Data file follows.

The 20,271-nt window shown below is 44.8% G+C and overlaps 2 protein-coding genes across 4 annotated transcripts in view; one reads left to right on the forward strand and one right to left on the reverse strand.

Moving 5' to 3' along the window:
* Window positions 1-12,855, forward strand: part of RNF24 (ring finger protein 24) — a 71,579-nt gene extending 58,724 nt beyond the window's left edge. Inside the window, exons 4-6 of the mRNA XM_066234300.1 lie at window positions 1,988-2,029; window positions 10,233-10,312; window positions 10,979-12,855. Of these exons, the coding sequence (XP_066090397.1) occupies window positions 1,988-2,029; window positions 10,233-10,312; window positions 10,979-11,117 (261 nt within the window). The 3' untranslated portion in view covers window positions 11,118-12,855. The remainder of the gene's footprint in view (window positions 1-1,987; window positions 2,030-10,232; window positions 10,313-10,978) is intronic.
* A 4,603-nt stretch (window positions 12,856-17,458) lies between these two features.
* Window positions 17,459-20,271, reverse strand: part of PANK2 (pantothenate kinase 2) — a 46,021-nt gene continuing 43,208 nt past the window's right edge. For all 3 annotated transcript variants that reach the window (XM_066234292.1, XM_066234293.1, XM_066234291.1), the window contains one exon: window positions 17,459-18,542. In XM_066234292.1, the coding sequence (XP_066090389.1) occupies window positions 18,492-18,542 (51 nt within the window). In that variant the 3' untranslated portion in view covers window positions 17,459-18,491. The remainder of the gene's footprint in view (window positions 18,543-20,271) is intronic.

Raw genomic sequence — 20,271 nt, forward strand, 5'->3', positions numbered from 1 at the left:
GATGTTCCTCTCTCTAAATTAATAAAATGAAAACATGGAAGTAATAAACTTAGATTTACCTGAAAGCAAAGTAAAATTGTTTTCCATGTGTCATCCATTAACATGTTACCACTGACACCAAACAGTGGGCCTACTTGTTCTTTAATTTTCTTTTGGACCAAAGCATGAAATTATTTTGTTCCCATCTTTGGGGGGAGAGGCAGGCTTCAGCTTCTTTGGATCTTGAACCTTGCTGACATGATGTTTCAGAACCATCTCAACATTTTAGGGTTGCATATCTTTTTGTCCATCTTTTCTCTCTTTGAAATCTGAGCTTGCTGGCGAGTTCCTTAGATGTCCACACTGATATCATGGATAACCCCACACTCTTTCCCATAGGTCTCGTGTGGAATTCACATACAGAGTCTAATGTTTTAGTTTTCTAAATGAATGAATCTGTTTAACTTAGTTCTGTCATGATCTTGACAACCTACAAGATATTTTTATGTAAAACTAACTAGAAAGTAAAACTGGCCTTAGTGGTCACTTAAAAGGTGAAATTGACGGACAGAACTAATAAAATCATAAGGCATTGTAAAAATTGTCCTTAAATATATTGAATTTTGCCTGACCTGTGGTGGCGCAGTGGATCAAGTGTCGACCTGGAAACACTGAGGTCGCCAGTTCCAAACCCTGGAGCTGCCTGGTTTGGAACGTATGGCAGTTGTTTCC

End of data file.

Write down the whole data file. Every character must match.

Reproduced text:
The 20,271-nt window shown below is 44.8% G+C and overlaps 2 protein-coding genes across 4 annotated transcripts in view; one reads left to right on the forward strand and one right to left on the reverse strand.

Moving 5' to 3' along the window:
* Window positions 1-12,855, forward strand: part of RNF24 (ring finger protein 24) — a 71,579-nt gene extending 58,724 nt beyond the window's left edge. Inside the window, exons 4-6 of the mRNA XM_066234300.1 lie at window positions 1,988-2,029; window positions 10,233-10,312; window positions 10,979-12,855. Of these exons, the coding sequence (XP_066090397.1) occupies window positions 1,988-2,029; window positions 10,233-10,312; window positions 10,979-11,117 (261 nt within the window). The 3' untranslated portion in view covers window positions 11,118-12,855. The remainder of the gene's footprint in view (window positions 1-1,987; window positions 2,030-10,232; window positions 10,313-10,978) is intronic.
* A 4,603-nt stretch (window positions 12,856-17,458) lies between these two features.
* Window positions 17,459-20,271, reverse strand: part of PANK2 (pantothenate kinase 2) — a 46,021-nt gene continuing 43,208 nt past the window's right edge. For all 3 annotated transcript variants that reach the window (XM_066234292.1, XM_066234293.1, XM_066234291.1), the window contains one exon: window positions 17,459-18,542. In XM_066234292.1, the coding sequence (XP_066090389.1) occupies window positions 18,492-18,542 (51 nt within the window). In that variant the 3' untranslated portion in view covers window positions 17,459-18,491. The remainder of the gene's footprint in view (window positions 18,543-20,271) is intronic.

Raw genomic sequence — 20,271 nt, forward strand, 5'->3', positions numbered from 1 at the left:
GATGTTCCTCTCTCTAAATTAATAAAATGAAAACATGGAAGTAATAAACTTAGATTTACCTGAAAGCAAAGTAAAATTGTTTTCCATGTGTCATCCATTAACATGTTACCACTGACACCAAACAGTGGGCCTACTTGTTCTTTAATTTTCTTTTGGACCAAAGCATGAAATTATTTTGTTCCCATCTTTGGGGGGAGAGGCAGGCTTCAGCTTCTTTGGATCTTGAACCTTGCTGACATGATGTTTCAGAACCATCTCAACATTTTAGGGTTGCATATCTTTTTGTCCATCTTTTCTCTCTTTGAAATCTGAGCTTGCTGGCGAGTTCCTTAGATGTCCACACTGATATCATGGATAACCCCACACTCTTTCCCATAGGTCTCGTGTGGAATTCACATACAGAGTCTAATGTTTTAGTTTTCTAAATGAATGAATCTGTTTAACTTAGTTCTGTCATGATCTTGACAACCTACAAGATATTTTTATGTAAAACTAACTAGAAAGTAAAACTGGCCTTAGTGGTCACTTAAAAGGTGAAATTGACGGACAGAACTAATAAAATCATAAGGCATTGTAAAAATTGTCCTTAAATATATTGAATTTTGCCTGACCTGTGGTGGCGCAGTGGATCAAGTGTCGACCTGGAAACACTGAGGTCGCCAGTTCCAAACCCTGGAGCTGCCTGGTTTGGAACGTATGGCAGTTGTTTCC